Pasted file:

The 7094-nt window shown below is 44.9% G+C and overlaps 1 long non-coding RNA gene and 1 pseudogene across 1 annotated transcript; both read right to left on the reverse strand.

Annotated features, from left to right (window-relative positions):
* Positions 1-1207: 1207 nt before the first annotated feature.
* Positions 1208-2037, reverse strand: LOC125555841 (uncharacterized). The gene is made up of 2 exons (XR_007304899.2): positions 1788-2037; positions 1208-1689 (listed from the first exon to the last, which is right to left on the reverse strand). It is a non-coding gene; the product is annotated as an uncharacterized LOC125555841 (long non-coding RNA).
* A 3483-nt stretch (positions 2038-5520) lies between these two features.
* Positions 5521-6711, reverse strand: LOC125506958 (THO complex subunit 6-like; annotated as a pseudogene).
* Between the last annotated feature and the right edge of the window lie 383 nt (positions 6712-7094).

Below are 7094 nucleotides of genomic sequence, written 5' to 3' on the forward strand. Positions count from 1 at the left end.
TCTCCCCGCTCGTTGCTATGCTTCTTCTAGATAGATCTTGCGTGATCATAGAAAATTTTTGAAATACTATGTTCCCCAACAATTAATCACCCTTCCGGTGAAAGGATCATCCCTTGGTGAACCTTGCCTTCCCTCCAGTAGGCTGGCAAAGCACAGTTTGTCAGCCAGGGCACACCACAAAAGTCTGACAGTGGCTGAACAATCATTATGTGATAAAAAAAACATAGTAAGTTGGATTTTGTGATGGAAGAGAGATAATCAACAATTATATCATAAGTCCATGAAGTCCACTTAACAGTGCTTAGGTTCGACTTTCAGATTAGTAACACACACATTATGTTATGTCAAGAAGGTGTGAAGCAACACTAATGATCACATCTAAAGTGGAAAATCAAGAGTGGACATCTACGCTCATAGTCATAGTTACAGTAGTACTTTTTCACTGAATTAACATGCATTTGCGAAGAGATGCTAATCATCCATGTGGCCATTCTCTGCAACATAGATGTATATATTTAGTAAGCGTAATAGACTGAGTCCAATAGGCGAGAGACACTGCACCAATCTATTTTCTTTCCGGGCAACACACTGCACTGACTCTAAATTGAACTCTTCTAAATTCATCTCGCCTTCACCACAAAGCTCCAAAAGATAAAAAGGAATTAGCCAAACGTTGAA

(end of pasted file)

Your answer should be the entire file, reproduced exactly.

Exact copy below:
The 7094-nt window shown below is 44.9% G+C and overlaps 1 long non-coding RNA gene and 1 pseudogene across 1 annotated transcript; both read right to left on the reverse strand.

Annotated features, from left to right (window-relative positions):
* Positions 1-1207: 1207 nt before the first annotated feature.
* Positions 1208-2037, reverse strand: LOC125555841 (uncharacterized). The gene is made up of 2 exons (XR_007304899.2): positions 1788-2037; positions 1208-1689 (listed from the first exon to the last, which is right to left on the reverse strand). It is a non-coding gene; the product is annotated as an uncharacterized LOC125555841 (long non-coding RNA).
* A 3483-nt stretch (positions 2038-5520) lies between these two features.
* Positions 5521-6711, reverse strand: LOC125506958 (THO complex subunit 6-like; annotated as a pseudogene).
* Between the last annotated feature and the right edge of the window lie 383 nt (positions 6712-7094).

Below are 7094 nucleotides of genomic sequence, written 5' to 3' on the forward strand. Positions count from 1 at the left end.
TCTCCCCGCTCGTTGCTATGCTTCTTCTAGATAGATCTTGCGTGATCATAGAAAATTTTTGAAATACTATGTTCCCCAACAATTAATCACCCTTCCGGTGAAAGGATCATCCCTTGGTGAACCTTGCCTTCCCTCCAGTAGGCTGGCAAAGCACAGTTTGTCAGCCAGGGCACACCACAAAAGTCTGACAGTGGCTGAACAATCATTATGTGATAAAAAAAACATAGTAAGTTGGATTTTGTGATGGAAGAGAGATAATCAACAATTATATCATAAGTCCATGAAGTCCACTTAACAGTGCTTAGGTTCGACTTTCAGATTAGTAACACACACATTATGTTATGTCAAGAAGGTGTGAAGCAACACTAATGATCACATCTAAAGTGGAAAATCAAGAGTGGACATCTACGCTCATAGTCATAGTTACAGTAGTACTTTTTCACTGAATTAACATGCATTTGCGAAGAGATGCTAATCATCCATGTGGCCATTCTCTGCAACATAGATGTATATATTTAGTAAGCGTAATAGACTGAGTCCAATAGGCGAGAGACACTGCACCAATCTATTTTCTTTCCGGGCAACACACTGCACTGACTCTAAATTGAACTCTTCTAAATTCATCTCGCCTTCACCACAAAGCTCCAAAAGATAAAAAGGAATTAGCCAAACGTTGAA